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Thread: ATA Security




  1. #1
    Join Date
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    Question ATA Security

    Hi,

    I have a Z68 Pro3 Gen3 and I want to use the hardware encryption of my SSD. For this to work properly, I have to set a ATA password, but I don't find an option for setting this password in the UEFI. Does the user password do the trick or is my board just not supporting ATA security?

    Thanks
    Last edited by toton; 09-30-2014 at 07:12 AM.

  2. #2
    parsec's Avatar
    parsec is offline Senior Member
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    Default Re: ATA Security

    Good question. A source I trust in a recent document refers to the password needed to enable encryption as the "HDD password". As you know, we don't see this in your board's UEFI, or in any of my ASRock boards, ranging from Z77 to Z97.

    That may be simply a mistake, or it is assumed that this password acts as the HDD password. We need confirmation of this from ASRock support. This is important, because even AES encryption, which is active by default when available on a drive, does not provide protection unless a password has been created on the drive.

    Depending upon the SSD you are using, does it have a utility program provided for it? I'm mainly referring to Samsung SSDs and their Magician software. I don't have Magician installed on the PC I'm using now so I can't check, but programs like this might indicate if encryption is enabled on the SSD.

    If you have that capability, you can test the password option available in your UEFI, and see if it enables encryption.

    I also suggest using the Administrator/Supervisor password, since that provides more control and options than the user password does.

    Frankly, IMO I have a feeling these passwords are not for ATA/HDDs. On my ASRock Z97 board's UEFI, the Supervisor password can be cleared in the UEFI by simply clearing the field and pressing enter. Little to no security there.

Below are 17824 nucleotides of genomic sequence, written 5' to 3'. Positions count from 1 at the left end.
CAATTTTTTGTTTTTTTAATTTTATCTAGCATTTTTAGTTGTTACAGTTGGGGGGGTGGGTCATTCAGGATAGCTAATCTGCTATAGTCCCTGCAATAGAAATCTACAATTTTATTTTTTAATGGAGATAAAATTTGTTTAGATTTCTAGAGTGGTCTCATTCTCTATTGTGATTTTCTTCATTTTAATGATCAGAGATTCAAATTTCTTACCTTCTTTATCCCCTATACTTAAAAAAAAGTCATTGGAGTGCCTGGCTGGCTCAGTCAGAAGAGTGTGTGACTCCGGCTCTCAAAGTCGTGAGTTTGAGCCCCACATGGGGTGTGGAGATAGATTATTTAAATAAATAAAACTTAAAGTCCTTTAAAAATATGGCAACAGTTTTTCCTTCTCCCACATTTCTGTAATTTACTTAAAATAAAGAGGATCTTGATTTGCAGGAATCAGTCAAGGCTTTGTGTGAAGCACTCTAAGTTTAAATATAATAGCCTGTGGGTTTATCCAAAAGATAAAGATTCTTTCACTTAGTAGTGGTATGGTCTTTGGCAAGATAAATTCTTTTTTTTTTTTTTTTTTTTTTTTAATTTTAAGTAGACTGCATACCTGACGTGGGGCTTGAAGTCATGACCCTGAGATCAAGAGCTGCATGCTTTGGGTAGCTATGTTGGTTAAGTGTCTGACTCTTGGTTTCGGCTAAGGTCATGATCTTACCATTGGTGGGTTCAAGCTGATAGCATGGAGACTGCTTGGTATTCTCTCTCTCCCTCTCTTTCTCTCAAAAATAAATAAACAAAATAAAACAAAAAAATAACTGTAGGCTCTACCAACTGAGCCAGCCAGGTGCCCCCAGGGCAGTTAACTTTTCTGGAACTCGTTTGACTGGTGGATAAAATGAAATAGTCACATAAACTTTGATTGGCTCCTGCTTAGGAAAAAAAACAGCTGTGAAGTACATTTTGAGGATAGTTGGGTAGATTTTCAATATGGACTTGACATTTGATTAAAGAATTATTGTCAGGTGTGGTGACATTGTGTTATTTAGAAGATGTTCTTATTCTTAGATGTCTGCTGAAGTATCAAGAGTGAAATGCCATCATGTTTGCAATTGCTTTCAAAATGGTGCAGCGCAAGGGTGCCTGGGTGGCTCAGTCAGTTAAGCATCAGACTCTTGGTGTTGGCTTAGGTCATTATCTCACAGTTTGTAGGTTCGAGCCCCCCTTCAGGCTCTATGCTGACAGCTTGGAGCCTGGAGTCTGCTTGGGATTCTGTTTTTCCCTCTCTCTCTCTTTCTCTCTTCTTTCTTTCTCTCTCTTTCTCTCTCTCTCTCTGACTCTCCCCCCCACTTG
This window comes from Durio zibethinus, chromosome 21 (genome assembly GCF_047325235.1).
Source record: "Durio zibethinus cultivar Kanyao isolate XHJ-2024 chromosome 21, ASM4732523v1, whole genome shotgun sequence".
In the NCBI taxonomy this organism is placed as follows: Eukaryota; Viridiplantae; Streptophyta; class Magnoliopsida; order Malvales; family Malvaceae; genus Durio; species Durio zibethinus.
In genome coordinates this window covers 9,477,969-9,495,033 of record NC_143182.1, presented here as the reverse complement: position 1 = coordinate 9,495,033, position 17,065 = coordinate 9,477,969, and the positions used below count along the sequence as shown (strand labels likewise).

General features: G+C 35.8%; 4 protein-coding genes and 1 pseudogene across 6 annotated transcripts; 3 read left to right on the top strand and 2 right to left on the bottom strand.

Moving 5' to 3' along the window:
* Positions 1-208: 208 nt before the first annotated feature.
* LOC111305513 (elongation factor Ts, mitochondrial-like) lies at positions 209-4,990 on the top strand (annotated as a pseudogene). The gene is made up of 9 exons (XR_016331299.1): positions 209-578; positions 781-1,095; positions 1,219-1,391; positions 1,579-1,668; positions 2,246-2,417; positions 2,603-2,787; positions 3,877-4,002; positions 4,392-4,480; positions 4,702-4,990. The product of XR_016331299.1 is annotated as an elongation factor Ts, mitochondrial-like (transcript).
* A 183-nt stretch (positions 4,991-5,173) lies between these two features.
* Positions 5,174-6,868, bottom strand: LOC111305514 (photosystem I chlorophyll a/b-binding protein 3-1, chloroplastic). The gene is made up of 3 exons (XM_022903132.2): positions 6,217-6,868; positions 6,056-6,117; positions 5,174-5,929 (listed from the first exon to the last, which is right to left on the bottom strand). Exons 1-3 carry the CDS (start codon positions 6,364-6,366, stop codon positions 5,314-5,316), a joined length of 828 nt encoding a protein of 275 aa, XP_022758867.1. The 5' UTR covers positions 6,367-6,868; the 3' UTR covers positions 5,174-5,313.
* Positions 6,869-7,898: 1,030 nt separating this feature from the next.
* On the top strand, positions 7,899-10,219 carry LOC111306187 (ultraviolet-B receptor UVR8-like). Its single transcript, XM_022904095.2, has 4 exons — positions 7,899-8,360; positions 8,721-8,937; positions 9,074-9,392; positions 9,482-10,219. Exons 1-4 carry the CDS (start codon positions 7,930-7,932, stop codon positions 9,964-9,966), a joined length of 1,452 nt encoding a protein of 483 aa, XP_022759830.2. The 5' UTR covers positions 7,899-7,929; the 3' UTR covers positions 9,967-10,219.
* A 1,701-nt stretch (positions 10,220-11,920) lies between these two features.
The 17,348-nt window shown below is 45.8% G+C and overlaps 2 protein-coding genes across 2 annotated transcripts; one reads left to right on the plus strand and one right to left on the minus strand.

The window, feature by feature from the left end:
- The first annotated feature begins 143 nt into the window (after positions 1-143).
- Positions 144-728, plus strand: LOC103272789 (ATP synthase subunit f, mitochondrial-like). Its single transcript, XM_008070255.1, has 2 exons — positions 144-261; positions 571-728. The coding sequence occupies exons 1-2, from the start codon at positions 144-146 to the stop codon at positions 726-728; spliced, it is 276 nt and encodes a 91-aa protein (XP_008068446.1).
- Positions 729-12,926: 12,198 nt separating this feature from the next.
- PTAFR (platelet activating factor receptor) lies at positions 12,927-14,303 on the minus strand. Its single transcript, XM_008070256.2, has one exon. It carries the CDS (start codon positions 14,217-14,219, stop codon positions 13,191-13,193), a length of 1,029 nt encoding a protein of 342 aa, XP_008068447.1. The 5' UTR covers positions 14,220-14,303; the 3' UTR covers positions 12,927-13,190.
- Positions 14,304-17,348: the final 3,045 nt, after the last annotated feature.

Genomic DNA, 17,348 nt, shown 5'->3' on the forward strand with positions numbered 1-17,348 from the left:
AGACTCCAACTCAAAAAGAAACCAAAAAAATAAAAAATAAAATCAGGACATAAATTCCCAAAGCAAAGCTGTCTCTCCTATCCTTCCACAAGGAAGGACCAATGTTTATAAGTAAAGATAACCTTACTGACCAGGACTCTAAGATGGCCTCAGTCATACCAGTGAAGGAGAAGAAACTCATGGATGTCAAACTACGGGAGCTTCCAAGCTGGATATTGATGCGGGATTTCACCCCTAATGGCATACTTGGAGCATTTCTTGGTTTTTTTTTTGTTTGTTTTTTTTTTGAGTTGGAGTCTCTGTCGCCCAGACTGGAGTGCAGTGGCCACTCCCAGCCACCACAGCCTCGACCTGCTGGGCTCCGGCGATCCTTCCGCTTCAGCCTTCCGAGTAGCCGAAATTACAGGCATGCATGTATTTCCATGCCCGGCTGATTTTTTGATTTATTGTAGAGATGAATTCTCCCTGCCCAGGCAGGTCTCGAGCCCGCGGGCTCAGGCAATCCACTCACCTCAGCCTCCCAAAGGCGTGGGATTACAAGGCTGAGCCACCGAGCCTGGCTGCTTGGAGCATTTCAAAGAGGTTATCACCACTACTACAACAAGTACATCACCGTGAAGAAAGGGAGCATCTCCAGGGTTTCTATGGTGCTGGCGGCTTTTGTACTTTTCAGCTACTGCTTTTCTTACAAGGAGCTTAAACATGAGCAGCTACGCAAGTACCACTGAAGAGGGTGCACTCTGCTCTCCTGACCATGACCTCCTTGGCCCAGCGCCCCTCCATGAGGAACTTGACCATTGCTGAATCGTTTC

Strict master HDD password protocol locks out the owner if they forget/lose that password. Clearing a master HDD password creates a new encryption key, making any data currently on the drive useless and unrecoverable.

    I can imagine how often this happened to some people when you provide them with this capability, who then blame the mother board manufacture for not being able to save them from themselves. Of course the mother board manufacture is not at fault, or the problem. To remove this problem, a mother board manufacture simply does not provide this feature, and I can understand why.

  3. #3
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    Default Re: ATA Security

    Protect Your Privacy: Security & Encryption Basics | Samsung SSD

    Enabling AES Encryption

    AES encryption is always active on an 840 or 840 Pro Series SSD. In order to benefit from the encryption feature, however, the user must enable an ATA password to limit access to the data. Failure to do so will render AES-encryption ineffective – akin to having a safe but leaving the door wide open. To set an ATA password, simply access the BIOS, navigate to the “Security” menu, enable “Password on boot” and set an “HDD Password.” Administrators also have the option of setting a “Master Password,” which can allow a lost user password (“HDD Password) to be recovered. The “Master Password” may also be used to unlock and/or erase the drive (depending on the settings), effectively destroying, and thus protecting, the data but allowing the drive to be reused. The setup procedure may differ slightly depending on the BIOS version installed on a particular machine. It is best to consult the user manual if there is any confusion.
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  4. #4
    paindude is offline Junior Member
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    Default Re: ATA Security: ASRock PLEASE HELP with next UEFI update

    It would be tremendously helpful to make the hardware security features of the Samsung 840 EVO series and the Intel 520 and 530 and 720 and 730 series SSDs functional. To do so, ASRock would need to change their BIOS to include ATA drive passwords for each drive. Intel and Samsung SSDs require this password in order to have their hardware encryption work. No bitlocker, no truecrypt needed. And apparently it's fast. The bad news: this feature only seems to work on certain laptops with ATA password options in their BIOS (no desktop ones have it) or with Bitlocker, if you happen to have Win 7 pro or later. ASRock, PLEASE consider in your next UEFI including this feature. More desktops use hotswap drives these days, and it would be great to be able to secure them from being used on other machines!!!!

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